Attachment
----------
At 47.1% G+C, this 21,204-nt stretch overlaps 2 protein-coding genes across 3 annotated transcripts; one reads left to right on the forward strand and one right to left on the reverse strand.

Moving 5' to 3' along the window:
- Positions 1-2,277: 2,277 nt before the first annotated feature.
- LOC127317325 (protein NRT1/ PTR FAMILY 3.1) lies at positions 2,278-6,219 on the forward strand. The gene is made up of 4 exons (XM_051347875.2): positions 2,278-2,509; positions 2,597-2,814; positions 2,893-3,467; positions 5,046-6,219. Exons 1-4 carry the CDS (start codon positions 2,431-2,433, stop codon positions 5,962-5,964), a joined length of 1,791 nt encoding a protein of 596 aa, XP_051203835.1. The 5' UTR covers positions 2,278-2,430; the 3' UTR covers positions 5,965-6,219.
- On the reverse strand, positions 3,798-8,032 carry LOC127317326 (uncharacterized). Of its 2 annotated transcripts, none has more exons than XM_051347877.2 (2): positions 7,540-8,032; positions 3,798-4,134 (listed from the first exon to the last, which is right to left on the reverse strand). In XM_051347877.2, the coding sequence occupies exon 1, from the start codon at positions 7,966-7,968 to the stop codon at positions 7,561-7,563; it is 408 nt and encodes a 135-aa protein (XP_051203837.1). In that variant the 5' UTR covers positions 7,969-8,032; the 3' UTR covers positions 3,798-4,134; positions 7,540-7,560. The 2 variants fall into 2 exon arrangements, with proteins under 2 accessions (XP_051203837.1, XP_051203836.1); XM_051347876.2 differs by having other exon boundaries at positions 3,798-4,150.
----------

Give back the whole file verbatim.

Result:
At 47.1% G+C, this 21,204-nt stretch overlaps 2 protein-coding genes across 3 annotated transcripts; one reads left to right on the forward strand and one right to left on the reverse strand.

Moving 5' to 3' along the window:
- Positions 1-2,277: 2,277 nt before the first annotated feature.
- LOC127317325 (protein NRT1/ PTR FAMILY 3.1) lies at positions 2,278-6,219 on the forward strand. The gene is made up of 4 exons (XM_051347875.2): positions 2,278-2,509; positions 2,597-2,814; positions 2,893-3,467; positions 5,046-6,219. Exons 1-4 carry the CDS (start codon positions 2,431-2,433, stop codon positions 5,962-5,964), a joined length of 1,791 nt encoding a protein of 596 aa, XP_051203835.1. The 5' UTR covers positions 2,278-2,430; the 3' UTR covers positions 5,965-6,219.
- On the reverse strand, positions 3,798-8,032 carry LOC127317326 (uncharacterized). Of its 2 annotated transcripts, none has more exons than XM_051347877.2 (2): positions 7,540-8,032; positions 3,798-4,134 (listed from the first exon to the last, which is right to left on the reverse strand). In XM_051347877.2, the coding sequence occupies exon 1, from the start codon at positions 7,966-7,968 to the stop codon at positions 7,561-7,563; it is 408 nt and encodes a 135-aa protein (XP_051203837.1). In that variant the 5' UTR covers positions 7,969-8,032; the 3' UTR covers positions 3,798-4,134; positions 7,540-7,560. The 2 variants fall into 2 exon arrangements, with proteins under 2 accessions (XP_051203837.1, XP_051203836.1); XM_051347876.2 differs by having other exon boundaries at positions 3,798-4,150.